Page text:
A modest and unassuming shop off of Telegraph Avenue, Jim the Tailor is filled with pressed suits, an ironing board and the exuberant personality of the store’s owner and tailor, Helmut Drewes.
Drewes, who has worked at Jim the Tailor for 50 years, will close his shop’s door for the last time on Friday to start his retirement.
Jim the Tailor — named after the original owner who left the shop to Drewes’ father — has long been a fixture in the Telegraph community. Though the store was initially established on Bancroft Avenue, Drewes moved the store to Channing Way in 1962 when he inherited the shop after his father’s death.
Now, with no one to take over the family business, Drewes will retire and Jim the Tailor will close.
“I think not many people can run a business for 50 years,” said Roland Peterson, executive director of the Telegraph Business Improvement District. “The key thing is to build up a regular enduring clientele. I saw (Drewes) had a number of people regularly in his shop, and I know he had a following and a regular clientele.”
Drewes, 78, similarly credits part of his longevity and success to the relationships he was able to build with his customers — he does not ask for phone numbers from customers as a symbol of his trust. However, the personal attentiveness that Drewes and many other small business owners provide to their customers isn’t always enough to compete with larger companies.
“It’s tragic, but we’re losing (Drewes), and we’re losing so many of our small businesses here and across the country,” said Berkeley City Councilmember Kriss Worthington, whose district includes the Telegraph area.
As a close witness to the transformation of the greater Telegraph area throughout the past five decades, Drewes has a unique perspective on one of the most tumultuous eras in Berkeley history.
After immigrating to Oakland, Calif., from Germany in 1955, Drewes saw a different side to the numerous protests that dominated campus life in the 1960s and 70s as a store owner affected by the Free Speech Movement and the anti-Vietnam War demonstrations.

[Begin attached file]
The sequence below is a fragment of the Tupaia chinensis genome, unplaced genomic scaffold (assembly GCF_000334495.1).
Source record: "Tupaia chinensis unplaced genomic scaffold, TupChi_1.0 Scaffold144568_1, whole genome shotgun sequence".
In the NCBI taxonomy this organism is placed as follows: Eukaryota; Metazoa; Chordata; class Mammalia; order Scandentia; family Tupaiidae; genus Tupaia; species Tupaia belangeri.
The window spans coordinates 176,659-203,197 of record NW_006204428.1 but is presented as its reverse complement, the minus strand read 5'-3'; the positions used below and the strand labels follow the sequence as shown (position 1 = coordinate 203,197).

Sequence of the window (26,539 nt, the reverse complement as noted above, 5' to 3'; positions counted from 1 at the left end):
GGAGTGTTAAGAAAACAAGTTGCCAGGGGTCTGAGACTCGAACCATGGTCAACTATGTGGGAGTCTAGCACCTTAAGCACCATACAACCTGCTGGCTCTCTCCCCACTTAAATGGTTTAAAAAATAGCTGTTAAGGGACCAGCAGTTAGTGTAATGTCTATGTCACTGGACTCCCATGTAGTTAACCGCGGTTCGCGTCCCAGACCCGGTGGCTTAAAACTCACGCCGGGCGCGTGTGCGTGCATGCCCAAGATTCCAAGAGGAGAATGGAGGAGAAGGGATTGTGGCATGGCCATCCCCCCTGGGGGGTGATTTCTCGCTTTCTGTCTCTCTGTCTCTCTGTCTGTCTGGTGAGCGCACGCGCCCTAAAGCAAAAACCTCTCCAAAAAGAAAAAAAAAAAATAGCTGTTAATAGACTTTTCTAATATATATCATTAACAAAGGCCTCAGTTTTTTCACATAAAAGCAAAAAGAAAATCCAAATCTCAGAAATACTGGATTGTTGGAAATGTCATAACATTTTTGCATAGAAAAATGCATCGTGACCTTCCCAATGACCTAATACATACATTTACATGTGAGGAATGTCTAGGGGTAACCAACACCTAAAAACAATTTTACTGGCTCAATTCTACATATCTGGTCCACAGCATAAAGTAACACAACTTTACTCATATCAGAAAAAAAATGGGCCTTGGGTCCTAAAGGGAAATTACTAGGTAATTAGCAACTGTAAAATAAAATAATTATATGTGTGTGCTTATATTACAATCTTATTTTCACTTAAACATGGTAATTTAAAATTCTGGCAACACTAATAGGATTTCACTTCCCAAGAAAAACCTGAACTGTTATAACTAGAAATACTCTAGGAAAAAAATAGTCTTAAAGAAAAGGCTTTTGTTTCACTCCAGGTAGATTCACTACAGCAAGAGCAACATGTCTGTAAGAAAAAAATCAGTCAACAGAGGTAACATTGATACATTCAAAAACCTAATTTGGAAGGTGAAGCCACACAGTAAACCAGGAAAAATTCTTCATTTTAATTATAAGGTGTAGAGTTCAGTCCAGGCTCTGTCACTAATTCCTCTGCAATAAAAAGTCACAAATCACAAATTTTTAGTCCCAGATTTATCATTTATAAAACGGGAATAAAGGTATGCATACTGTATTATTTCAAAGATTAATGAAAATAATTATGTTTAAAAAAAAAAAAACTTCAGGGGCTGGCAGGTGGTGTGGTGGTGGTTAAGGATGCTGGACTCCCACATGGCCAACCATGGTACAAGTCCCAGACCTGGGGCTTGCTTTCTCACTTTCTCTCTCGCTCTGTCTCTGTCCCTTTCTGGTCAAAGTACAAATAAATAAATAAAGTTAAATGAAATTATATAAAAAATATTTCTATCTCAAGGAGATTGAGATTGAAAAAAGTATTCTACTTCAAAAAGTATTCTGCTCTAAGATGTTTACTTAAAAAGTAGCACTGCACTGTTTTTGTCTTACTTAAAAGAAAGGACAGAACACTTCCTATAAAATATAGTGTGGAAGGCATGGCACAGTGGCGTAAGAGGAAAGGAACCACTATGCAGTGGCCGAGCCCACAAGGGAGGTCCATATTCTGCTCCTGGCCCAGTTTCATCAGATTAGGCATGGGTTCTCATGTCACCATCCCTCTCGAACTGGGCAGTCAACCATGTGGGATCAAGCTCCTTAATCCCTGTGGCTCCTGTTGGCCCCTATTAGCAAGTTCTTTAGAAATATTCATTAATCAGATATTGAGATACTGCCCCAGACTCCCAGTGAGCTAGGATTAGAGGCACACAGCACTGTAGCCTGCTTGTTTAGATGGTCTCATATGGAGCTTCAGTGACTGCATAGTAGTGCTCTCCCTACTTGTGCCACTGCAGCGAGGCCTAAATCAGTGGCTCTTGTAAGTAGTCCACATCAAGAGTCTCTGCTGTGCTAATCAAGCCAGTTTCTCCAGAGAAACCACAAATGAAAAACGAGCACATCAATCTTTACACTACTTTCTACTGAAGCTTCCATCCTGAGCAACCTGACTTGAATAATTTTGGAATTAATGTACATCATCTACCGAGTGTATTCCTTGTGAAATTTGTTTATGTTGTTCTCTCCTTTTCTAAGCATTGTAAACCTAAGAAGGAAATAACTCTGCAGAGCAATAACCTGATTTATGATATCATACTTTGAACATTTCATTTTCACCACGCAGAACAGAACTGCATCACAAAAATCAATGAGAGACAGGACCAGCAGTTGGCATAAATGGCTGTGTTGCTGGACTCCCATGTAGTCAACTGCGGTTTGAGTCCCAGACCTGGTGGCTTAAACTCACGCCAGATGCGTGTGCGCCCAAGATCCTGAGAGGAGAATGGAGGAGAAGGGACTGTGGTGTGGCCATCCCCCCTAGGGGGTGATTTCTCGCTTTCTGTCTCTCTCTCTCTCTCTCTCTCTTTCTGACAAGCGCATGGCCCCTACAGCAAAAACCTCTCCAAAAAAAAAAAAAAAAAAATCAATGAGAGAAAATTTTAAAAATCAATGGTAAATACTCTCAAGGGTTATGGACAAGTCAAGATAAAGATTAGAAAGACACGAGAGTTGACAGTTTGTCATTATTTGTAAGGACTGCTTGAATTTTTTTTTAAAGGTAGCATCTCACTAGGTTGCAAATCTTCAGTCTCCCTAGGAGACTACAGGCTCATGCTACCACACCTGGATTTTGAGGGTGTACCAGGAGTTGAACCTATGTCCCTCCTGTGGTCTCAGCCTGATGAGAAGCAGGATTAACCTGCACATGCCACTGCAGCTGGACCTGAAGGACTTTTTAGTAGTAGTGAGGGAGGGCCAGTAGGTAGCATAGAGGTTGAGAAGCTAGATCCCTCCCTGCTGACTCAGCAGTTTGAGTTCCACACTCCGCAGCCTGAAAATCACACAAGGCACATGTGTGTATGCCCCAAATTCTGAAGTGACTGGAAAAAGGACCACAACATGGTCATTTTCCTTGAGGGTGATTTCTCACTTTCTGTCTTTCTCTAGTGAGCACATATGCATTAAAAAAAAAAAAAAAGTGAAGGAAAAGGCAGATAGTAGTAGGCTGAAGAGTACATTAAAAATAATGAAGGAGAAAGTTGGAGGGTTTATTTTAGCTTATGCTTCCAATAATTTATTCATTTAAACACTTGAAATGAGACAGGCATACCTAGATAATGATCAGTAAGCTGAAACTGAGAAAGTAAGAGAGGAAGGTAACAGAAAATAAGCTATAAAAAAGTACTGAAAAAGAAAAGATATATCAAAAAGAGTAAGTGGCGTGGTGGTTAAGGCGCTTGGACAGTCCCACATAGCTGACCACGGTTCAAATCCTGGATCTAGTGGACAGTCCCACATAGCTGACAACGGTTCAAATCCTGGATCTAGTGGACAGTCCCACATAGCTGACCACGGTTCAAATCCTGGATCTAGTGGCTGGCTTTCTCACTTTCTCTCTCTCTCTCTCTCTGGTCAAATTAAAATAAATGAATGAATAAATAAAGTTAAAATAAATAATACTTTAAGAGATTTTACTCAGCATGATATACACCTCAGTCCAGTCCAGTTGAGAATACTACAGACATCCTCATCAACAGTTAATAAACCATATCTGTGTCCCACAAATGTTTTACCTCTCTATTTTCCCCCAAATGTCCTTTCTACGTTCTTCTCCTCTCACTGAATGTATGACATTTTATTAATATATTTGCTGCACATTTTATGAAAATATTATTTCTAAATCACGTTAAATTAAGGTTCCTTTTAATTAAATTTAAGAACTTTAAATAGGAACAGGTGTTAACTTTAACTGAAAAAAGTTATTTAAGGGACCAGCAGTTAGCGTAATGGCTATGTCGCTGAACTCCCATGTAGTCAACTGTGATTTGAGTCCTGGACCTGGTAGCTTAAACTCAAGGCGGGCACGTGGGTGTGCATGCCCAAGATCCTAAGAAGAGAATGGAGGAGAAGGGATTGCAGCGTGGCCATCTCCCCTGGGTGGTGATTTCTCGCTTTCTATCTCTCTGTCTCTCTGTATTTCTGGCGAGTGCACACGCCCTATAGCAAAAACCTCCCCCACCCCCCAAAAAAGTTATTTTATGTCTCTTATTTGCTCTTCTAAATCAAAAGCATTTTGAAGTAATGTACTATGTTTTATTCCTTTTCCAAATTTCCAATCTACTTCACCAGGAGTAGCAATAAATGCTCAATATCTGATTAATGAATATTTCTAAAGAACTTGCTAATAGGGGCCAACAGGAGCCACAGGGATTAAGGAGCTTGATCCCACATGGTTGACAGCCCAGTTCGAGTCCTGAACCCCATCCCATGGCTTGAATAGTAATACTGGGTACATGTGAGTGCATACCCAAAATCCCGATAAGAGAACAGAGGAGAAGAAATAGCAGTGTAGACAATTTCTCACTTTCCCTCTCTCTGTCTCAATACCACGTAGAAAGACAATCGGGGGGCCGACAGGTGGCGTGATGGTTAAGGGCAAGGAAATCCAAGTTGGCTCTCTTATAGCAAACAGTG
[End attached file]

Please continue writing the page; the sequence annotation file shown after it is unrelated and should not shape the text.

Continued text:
“There were times we went home around 2:30 or 3 o’clock at night because it was too violent outside the shop, you know, with tear gas and stuff like that,” Drewes said. “Coming in the mornings was sort of similar to having to go into combat, with all the anxiety, because you were always wondering if your shop was still there.”
A self-proclaimed “survivor” of the 1960s and 70s, Drewes saw business improve in the 1980s and 1990s as “peacefulness” returned to Telegraph. However, throughout all the turmoil, he has never had to face the possibility of going out of business.
“I’ve been here 50 years, and I’ve seen business go up and down, but I’ve never worried about not having enough business,” Drewes said. “If you satisfy your customers, the word will spread.”
This week, Drewes said he is moving toward his retirement calmly and happily, tying up loose ends at Jim the Tailor without taking on any new work. His building has been sold, but he doesn’t know to whom and he does not care.
When asked how he plans to spend his retirement, Drewes said he wants to relax by spending winters in Mexico with his wife and visiting his daughters as often as he can.
“I’ve never had any time to develop any hobbies,” he said as he shrugged and smiled. “I just want to watch the world go by. In two years, I’m going to be 80, so I think it’s time for me to look at the other side.”
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